Strategic management – why it is important for achieving business goals

How does a company, large or small, keep focused on its mission? How does a business coordinate the actions of its disparate staff to achieve its stated goals? Whenever analysts have studied business success stories, there is one ingredient that is always at the top of their list: strategic management.

Strategic planning gained a popular following in the mid-1960s among larger firms as a way to enhance each business unit’s ability to be competitive. Weekend retreats or all-day meetings resulted in binders of material, which may have looked productive but soon ended up on bookcases never to be read or followed.

However, the path to strategic thinking and developing an executable plan for the entire enterprise has evolved over the past few decades. Online MBA programs, such as the one at Aston University, stress the importance of having a dedicated approach to strategic management and encourage students to start developing a process-driven mindset.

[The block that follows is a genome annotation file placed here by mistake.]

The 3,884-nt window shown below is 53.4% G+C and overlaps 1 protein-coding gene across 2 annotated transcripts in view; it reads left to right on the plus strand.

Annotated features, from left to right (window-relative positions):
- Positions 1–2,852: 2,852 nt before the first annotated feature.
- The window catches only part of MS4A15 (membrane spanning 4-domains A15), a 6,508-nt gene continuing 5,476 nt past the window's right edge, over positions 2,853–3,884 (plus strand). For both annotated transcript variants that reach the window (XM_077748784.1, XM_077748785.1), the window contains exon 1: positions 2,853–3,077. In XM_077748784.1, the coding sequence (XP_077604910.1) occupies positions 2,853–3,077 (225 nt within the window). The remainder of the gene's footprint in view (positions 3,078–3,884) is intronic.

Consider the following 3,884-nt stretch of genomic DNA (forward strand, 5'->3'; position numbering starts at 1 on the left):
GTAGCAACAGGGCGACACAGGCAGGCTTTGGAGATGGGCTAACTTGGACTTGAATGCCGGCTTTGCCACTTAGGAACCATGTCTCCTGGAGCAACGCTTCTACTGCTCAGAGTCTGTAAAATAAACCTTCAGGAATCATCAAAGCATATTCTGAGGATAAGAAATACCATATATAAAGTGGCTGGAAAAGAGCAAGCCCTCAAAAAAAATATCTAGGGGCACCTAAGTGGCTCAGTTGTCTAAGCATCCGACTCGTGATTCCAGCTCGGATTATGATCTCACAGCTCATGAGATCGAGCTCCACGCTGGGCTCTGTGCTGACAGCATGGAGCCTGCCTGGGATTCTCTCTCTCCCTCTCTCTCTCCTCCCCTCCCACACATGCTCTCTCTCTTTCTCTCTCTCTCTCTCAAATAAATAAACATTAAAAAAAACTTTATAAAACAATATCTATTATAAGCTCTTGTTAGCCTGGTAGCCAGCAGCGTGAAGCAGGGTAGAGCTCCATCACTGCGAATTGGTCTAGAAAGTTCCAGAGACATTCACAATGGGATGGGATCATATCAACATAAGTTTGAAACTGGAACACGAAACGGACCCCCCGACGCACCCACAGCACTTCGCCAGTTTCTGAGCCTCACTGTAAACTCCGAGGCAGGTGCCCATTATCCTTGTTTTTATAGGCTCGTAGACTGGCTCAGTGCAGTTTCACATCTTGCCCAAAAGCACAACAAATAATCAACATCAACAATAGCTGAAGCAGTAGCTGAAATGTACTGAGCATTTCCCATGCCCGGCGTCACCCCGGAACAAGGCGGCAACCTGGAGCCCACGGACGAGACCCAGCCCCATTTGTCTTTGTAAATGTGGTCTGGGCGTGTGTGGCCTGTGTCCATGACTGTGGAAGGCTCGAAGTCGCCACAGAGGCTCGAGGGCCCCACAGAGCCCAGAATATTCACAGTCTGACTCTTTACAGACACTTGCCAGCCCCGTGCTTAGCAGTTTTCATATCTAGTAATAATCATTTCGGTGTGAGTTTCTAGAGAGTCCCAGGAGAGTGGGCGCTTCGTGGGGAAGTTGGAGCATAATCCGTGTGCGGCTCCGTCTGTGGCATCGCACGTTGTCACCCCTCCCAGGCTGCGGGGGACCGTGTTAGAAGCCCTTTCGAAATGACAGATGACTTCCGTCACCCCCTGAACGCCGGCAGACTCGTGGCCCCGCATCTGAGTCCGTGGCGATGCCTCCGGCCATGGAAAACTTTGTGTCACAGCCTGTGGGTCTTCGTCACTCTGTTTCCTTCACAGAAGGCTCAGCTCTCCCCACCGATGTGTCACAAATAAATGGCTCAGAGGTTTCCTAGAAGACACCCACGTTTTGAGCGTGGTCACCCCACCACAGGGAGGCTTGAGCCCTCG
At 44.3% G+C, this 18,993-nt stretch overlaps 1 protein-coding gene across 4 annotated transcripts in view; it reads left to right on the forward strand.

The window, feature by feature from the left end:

What is the modern definition of strategic management?

Simply stated, strategic management is an ongoing process to allocate and manage a firm’s resources to achieve its defined goals and objectives. Its purpose remains to find new ways for the organization to be more competitive in a changing marketplace by guiding employees to embrace the changes necessary to move forward.